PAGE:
AMBER KARNES is well aware that the body positivity movement has been co-opted by commercial campaigns designed to sell us soap and overpriced razors under the guise of developing self-esteem. But when she founded Body Positive Yoga in 2010, the concept was more about social justice than capitalism—“to make room and access for all bodies,” she says.
At the time, Karnes was halfway through a yearlong 200-hour teacher training, and the same issues kept cropping up in class: She and the other students were learning how to teach poses in a way that’s really only effective for one body type: thin and able. “I was always the person giving feedback, like, ‘Well, actually, my foot doesn’t step forward between my hands,’” Karnes tells me one August afternoon as we sat on a sun-kissed park bench overlooking the Inner Harbor in Baltimore’s Federal Hill Park, near her home. “It was like, Oh! We’re actually not learning how to teach to bodies like mine.”
In the decade since Karnes started documenting her yoga practice and sharing how-to videos for bodies like hers online, she’s made a name for herself as a teacher and retreat leader, working with other wellness disruptors, such as social justice activist and author Dianne Bondy (with whom she launched Yoga for All Training—a course for teachers who want to make their classes and studios more inclusive and equitable—in 2015) and Accessible Yoga founder and director Jivana Heyman. Karnes and Heyman started the Accessible Yoga Training School in June 2020 and launched a podcast in July. “I just was not really prepared for how meaningful it would be to so many people to see somebody in a body like theirs in a wellness or fitness context practicing yoga,” Karnes says.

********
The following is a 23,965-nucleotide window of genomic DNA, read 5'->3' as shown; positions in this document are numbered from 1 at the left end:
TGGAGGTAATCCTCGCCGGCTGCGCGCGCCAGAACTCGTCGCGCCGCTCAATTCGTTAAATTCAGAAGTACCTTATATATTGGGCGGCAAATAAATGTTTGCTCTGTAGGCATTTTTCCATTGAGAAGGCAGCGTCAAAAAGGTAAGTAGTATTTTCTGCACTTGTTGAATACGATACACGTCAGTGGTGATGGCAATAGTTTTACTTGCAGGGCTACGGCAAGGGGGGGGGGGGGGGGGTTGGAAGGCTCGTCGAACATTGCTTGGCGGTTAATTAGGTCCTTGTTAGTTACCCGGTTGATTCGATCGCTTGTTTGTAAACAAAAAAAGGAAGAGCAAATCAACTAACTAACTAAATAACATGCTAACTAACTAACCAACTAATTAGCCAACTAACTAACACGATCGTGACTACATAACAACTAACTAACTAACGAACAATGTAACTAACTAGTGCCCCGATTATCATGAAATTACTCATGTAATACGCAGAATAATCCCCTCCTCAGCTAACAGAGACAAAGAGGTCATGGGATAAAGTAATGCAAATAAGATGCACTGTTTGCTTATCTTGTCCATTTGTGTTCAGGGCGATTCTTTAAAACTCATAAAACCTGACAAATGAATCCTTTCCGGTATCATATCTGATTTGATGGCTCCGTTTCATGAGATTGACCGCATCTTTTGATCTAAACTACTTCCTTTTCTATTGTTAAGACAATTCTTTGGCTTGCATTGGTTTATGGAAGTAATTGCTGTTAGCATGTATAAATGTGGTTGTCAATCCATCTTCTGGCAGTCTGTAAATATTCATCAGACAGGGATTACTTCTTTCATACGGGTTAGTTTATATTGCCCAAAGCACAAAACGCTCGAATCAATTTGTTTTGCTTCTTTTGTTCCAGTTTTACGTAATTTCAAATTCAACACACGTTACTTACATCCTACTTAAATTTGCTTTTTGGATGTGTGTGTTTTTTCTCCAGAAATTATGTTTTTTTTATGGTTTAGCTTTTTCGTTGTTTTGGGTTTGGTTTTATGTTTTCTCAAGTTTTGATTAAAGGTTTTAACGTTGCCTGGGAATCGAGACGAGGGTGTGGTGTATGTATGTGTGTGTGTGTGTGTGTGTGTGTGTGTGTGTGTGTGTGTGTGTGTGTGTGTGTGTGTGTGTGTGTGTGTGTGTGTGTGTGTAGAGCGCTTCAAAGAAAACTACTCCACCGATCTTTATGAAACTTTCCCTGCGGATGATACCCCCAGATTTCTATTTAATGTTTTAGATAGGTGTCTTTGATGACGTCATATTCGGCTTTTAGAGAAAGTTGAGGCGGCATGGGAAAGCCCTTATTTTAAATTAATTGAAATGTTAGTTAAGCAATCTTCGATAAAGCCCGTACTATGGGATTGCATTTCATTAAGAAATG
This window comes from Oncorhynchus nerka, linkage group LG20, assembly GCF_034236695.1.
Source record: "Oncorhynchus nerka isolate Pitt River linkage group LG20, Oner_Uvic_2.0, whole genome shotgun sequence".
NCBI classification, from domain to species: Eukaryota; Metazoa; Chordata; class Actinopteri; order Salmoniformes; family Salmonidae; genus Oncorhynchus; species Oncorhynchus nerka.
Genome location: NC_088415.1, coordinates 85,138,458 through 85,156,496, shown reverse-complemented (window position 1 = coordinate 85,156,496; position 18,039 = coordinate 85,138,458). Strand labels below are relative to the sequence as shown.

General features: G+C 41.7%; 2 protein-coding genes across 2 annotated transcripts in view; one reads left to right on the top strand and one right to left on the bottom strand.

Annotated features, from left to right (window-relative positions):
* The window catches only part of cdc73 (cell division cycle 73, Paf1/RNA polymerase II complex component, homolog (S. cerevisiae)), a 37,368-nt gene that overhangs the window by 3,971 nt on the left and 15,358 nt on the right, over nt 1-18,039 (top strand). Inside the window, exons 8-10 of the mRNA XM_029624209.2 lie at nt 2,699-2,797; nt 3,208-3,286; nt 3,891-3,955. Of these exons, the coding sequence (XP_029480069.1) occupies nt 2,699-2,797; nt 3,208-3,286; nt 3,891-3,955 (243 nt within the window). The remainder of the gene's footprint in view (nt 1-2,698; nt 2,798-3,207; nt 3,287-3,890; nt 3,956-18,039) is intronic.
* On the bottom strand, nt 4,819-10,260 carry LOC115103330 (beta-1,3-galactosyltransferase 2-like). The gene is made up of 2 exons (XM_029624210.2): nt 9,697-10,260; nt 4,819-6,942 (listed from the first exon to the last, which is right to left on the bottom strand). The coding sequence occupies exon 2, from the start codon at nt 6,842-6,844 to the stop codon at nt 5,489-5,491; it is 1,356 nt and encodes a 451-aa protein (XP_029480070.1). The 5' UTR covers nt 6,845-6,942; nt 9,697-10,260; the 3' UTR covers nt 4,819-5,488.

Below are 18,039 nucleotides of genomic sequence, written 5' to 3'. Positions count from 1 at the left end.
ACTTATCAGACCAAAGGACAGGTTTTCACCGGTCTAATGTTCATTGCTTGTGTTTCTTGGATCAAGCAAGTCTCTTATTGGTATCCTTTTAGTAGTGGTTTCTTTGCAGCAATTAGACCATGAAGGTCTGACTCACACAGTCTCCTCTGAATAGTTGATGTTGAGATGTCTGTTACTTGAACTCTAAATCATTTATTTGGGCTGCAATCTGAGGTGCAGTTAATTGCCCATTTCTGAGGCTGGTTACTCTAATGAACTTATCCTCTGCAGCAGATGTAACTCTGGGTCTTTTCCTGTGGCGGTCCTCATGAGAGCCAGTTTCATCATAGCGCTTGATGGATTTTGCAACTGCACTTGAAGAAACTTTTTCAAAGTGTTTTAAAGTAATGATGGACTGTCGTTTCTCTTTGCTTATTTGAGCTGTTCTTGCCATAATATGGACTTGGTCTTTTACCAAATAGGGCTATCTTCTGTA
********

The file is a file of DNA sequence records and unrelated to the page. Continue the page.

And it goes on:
Karnes has always enjoyed sharing hacks for ways she’s figured out how to modify her practice. People often think their own bodies preclude them from participating in certain poses, she says, when the reality is that any posture, when adapted the right way, can work for anyone. For example, tightening a strap around your chest to keep your flesh away from your throat in inversions allows for more spaciousness and fuller breath. This small revelation can be life-changing for students, Karnes says.
I just was not really prepared for how meaningful it would be to so many people to see somebody in a body like theirs in a wellness or fitness context practicing yoga.”
“Usually if someone has a large chest and that’s been troublesome to them in their practice, there’s this aha exclamation moment that totally changes the way they see themselves and their practice.”
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